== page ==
After 3 years of painful decline, the real estate market is beginning to show some positive signs on both the national and local levels.
The Economist reports in its latest issue on the improving fundamentals:
Sales of new homes, which had plunged nearly 60% from their average level of 2005, have been stable since March. Sales of existing homes stopped falling last autumn. Julia Coronado of Barclays Capital says that construction of homes built for sale, not counting units that already have a buyer, had dropped to 13% below the level of new-home sales in the first quarter (see chart 1). She thinks second-quarter data, due out on August 19th, will show the gap growing to 18%. That is why the inventory of unsold homes, though still near recent highs relative to monthly sales, has fallen sharply in absolute terms.
By the standards of previous cycles, residential construction should be nearing the bottom. Karl Case, a housing expert at Wellesley College and one of the creators of the S&P/Case-Shiller home-price indices, notes that in three previous housing cycles, residential investment peaked at about 5.5% of GDP and hit bottom at around 3.5%. In the latest cycle it peaked at 5.5% in 2006 and by the second quarter had fallen to 3.1% of GDP, below the troughs of 1975, 1982 and 1991. He does not expect much rebound…
Finally, since home prices have dropped about 18% from their mid-2006 peak (based on the S&P/Case-Shiller composite of 20 cities) and incomes have steadily grown, homes are returning to more typical levels of affordability in some regions. Mr Case estimates that in Los Angeles, the ratio of home prices to annual income per person doubled from 2001-06 to 16, and has since fallen to 11. In Boston, it rose from nine to 12, and has since fallen back to nine.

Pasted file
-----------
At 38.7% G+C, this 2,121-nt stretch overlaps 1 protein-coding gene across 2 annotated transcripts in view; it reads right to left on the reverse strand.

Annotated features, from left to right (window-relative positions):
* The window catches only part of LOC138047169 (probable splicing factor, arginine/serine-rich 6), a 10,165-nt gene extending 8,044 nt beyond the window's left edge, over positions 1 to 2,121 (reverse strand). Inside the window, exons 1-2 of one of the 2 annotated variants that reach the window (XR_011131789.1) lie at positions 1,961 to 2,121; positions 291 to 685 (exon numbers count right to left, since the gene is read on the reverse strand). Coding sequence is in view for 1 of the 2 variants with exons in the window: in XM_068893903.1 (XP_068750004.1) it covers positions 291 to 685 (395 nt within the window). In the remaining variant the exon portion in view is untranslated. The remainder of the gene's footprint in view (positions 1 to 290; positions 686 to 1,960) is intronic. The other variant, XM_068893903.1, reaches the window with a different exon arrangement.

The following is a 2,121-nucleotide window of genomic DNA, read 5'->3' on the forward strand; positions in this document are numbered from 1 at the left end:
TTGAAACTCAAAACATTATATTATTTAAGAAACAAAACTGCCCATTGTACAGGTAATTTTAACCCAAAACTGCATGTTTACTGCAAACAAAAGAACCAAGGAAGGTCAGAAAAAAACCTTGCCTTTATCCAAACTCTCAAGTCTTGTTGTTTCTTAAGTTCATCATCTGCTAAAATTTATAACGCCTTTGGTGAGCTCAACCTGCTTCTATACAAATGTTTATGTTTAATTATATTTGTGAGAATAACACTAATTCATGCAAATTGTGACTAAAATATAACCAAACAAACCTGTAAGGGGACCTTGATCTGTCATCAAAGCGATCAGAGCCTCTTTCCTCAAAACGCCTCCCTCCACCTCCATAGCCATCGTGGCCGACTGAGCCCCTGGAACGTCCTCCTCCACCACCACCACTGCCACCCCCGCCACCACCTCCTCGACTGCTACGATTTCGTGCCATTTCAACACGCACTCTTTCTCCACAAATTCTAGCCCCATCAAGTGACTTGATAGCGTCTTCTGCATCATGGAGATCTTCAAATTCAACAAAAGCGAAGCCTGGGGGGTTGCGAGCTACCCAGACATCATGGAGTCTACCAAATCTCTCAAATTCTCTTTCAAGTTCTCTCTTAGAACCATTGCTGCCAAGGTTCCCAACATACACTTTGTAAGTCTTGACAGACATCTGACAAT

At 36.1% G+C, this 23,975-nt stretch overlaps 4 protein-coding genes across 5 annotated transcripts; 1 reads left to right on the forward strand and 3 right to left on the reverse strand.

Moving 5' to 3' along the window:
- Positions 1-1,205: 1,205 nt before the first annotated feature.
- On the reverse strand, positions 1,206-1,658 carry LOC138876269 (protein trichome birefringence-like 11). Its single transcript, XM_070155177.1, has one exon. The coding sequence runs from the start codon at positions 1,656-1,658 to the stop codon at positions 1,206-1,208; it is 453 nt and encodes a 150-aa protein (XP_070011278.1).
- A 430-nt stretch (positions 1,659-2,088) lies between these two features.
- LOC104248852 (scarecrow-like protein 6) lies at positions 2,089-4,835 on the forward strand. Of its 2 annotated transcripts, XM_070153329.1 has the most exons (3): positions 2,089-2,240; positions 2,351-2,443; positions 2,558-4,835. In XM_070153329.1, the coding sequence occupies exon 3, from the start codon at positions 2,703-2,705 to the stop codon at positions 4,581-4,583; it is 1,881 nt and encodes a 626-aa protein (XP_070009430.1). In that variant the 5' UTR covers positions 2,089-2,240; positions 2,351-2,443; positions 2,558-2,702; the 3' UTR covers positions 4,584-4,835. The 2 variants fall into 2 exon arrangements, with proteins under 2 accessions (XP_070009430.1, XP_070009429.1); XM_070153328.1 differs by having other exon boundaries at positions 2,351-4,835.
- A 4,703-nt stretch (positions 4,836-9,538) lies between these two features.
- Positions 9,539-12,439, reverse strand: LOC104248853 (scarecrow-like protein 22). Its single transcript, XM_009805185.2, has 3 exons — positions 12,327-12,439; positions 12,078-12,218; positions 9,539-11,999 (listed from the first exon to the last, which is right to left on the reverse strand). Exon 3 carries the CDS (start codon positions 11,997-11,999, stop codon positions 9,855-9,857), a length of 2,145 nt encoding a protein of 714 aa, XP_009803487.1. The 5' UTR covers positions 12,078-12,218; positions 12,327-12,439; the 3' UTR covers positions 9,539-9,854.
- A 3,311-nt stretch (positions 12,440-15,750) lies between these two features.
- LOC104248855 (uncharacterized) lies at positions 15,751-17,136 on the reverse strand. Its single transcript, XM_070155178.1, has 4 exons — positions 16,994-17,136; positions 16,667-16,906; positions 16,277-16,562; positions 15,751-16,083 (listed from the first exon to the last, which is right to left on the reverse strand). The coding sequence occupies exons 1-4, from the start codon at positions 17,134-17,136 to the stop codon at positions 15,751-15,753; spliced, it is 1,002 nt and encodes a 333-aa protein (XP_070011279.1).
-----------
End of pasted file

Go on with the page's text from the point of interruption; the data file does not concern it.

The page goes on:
Bloomberg reported last week that lower prices are improving sales figures in many areas of the country:
Price discounts are spurring buyers in some areas of the country, according to the Realtors report. One quarter of the states had sales increases in the second quarter when compared with the prior three months.
“Once the inventory is drawn down, price pressure will return because the costs of construction are rising,” Gaylord said.
And the Los Angeles Times reports today on a significant jump in sales in Southern California:
Southern California home sales rose last month for the first time in nearly three years, although prices continued their downward spiral, data released today showed.
In July, the region’s median price fell 31% from a year ago to $348,000, the lowest since February 2004, when the local real estate market was in the throes of an extraordinary boom, according to La Jolla-based research firm MDA DataQuick.
The ongoing decline in prices appears to be spurring sales. The number of homes sold picked up in July for the first year-over-year expansion since October 2005. All counties, save Los Angeles County, posted at least a 10% increase from July 2007.
Locally, according to Doug Farmer’s numbers, Bend saw inventory actually decline 10% in July from the same month last year while sales actually increased 10% year-over-year.
Now one month doesn’t make a trend but this combination of declining inventory and rising sales is the first positive sign for the market in a long time and exactly the supply/demand recipe for finding a bottom.
Behind the housing gloom is an improving backdrop
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